Paying Kidney Donors, Football Players, And Boxers: Medical Risks

Yesterday, in If You Oppose Paying Kidney Donors, You Should Oppose Paying Football Players And Boxers Too, I introduced a new paper, written by Phil Cook and me, arguing that the case for paying kidney donors is much stronger than the case for paying participants in football, boxing, and other violent sports, and promising to follow up with subsequent posts outlining our arguments and evidence.

Today, I’ll discuss the central argument in our paper: the medical risks to a professional career in football, boxing, and other violent sports are much greater both in the near and long term than the risks of donating a kidney. Injuries in such sports are common, and retired players are very often disabled by the long-term effects of these injuries as well the cumulative effect of thousands of blows to the body.

One challenge in making a meaningful comparison between the risks entailed in kidney donation and the risks entailed in participation in contact sports is that the latter may stretch out for many years and involve not one choice (donate or not) but rather a series of choices regarding participation. While it is difficult to quantify these effects in a way that provides a natural comparison with kidney donation, we provide some statistics that suggest that, for example, a man who signs a contract to play in the NFL for a year is consenting to be exposed to far greater medical risks than someone who volunteers to donate a kidney.

We focus our analysis on football, because the epidemiology of injury and disability is better developed than for fighting sports. It is worth noting, however, that there has always been concern about the risk posed by fighting sports, and that concern has accelerated in recent years, due to a better understanding of the long-term effects of head trauma. As a result of these risks, medical associations around the world, including the American Medical Association and various state medical associations, have called for limitations or bans on boxing and MMA.

As to kidney donation, we analyze both the post-operative risk from surgery and the post-recovery chance of death or disability resulting from loss of function of the remaining kidney. Both risks – while greater than zero — are quite low, both in an absolute sense and in comparison to the typical risks of participation in violent sport. For example, post-operative complications (most of them minor, such as bleeding or wound infection) are present in 7.3% of cases, and donors face a higher cumulative incidence of end stage renal disease than nondonors – 0.31% versus 0.04%. While that risk is thus significantly elevated for donors, it remains very low in an absolute sense, representing an increased chance of about 1 in 400.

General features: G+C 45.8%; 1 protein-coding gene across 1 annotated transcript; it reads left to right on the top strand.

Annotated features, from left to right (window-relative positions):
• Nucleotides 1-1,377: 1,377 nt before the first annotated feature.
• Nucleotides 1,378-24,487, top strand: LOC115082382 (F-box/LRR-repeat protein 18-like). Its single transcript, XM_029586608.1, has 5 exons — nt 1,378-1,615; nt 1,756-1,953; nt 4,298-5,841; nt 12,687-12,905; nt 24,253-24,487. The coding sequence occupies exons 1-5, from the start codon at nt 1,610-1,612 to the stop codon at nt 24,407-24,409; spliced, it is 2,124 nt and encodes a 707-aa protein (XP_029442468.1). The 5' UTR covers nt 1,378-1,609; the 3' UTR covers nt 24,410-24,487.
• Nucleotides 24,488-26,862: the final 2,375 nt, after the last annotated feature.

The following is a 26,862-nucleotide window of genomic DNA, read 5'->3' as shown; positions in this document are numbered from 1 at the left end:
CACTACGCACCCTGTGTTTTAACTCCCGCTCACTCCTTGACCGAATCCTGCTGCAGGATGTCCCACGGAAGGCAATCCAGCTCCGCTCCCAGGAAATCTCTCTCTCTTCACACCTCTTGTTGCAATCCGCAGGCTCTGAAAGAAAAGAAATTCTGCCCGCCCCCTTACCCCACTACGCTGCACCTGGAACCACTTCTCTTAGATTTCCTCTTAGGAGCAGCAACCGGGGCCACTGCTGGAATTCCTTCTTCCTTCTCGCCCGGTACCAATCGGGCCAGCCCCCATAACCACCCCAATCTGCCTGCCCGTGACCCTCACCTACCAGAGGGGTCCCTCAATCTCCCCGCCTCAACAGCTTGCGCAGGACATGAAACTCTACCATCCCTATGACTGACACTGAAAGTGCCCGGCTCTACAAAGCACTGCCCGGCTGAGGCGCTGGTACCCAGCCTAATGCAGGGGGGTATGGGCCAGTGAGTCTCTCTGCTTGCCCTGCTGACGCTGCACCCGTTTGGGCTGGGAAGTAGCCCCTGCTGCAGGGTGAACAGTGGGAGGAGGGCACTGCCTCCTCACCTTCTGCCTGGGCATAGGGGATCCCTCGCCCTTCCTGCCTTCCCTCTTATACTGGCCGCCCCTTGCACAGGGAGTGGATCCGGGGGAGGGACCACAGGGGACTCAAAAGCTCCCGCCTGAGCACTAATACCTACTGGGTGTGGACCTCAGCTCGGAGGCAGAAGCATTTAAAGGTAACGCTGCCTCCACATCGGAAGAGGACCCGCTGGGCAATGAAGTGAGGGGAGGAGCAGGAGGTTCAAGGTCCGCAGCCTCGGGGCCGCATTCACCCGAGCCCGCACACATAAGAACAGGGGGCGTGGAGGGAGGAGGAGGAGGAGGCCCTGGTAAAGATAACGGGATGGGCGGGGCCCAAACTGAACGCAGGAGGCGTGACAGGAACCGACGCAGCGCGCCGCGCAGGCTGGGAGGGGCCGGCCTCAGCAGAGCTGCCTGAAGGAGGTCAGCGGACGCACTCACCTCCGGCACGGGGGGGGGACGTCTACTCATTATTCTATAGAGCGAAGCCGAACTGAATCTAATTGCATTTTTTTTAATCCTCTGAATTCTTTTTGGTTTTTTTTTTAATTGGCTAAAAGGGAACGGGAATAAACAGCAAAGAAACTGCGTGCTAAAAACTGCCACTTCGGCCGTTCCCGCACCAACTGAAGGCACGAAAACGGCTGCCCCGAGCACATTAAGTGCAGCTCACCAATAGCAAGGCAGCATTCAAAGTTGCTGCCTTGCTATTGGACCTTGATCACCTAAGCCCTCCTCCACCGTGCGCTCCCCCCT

With respect to football, we discuss injury rates at the youth, high school, collegiate, and professional level. While that data is far too extensive to fully discuss here, I’ll provide a few highlights:

  • In 2016, the 2,274 active players in the NFL experienced 2066 injuries during the preseason and regular season, 244 of which were concussions. That’s .073 concussions per player-season – about equal to the rate of surgical complications (again, most of them minor) in kidney donation.
  • Official injury reports and survey information suggest that for a substantial majority of former players, injuries ended their career or contributed to the decision to end their career. Nine of 10 former players have nagging aches and pains from football when they wake up, and for most the pain lasts all day. For those age 30-49, the ability to work is impaired by injury.
  • A recent postmortem study of a sample of donated brains of former NFL players found that 110 of 111 indicated either mild or (more commonly) severe CTE.

This last point requires some explanation, because the findings do not imply that 99% of former NFL players will have CTE. The brains in the study were voluntarily submitted for examination by family members who were often motivated by a desire to know the cause of their loved ones dementia or other neurological problems. But the 111 brains do represent 8.5% of the 1300 former NFL players who died during the period that these brains were donated. That places something of a logical lower bound on the prevalence of CTE. Presumably the true prevalence is much higher than 8.5%.

While it is not possible to do a precise “apples to apples” comparison of the medical risks associated with kidney donation` and the risks associated with a professional football career, it seems clear that the acute risk of injury and of long-term disability are far higher for the football player. As discussed above, most NFL veterans live out their lives following retirement with serious physical and mental disabilities. The vast majority of kidney donors lead entirely normal lives following recovery from the initial operation.

In other words, the ban against paying kidney donors cannot rest on the basis of medical risk when we pay professional athletes to incur far greater risks. This is just a short preview of the evidence on medical risk, so read the whole paper, If We Allow Football Players and Boxers to Be Paid for Entertaining the Public, Why Don’t We Allow Kidney Donors to Be Paid for Saving Lives?

Prior related posts:

If You Oppose Paying Kidney Donors, You Should Oppose Paying Football Players And Boxers Too

Share:Tweet about this on TwitterShare on FacebookDigg thisShare on RedditShare on StumbleUponEmail this to someone

One thought on “Paying Kidney Donors, Football Players, And Boxers: Medical Risks

  1. Pingback: If You Oppose Paying Kidney Donors, You Should Oppose Paying Football Players And Boxers Too: Wrap-Up | Kimberly D. Krawiec

Comments are closed.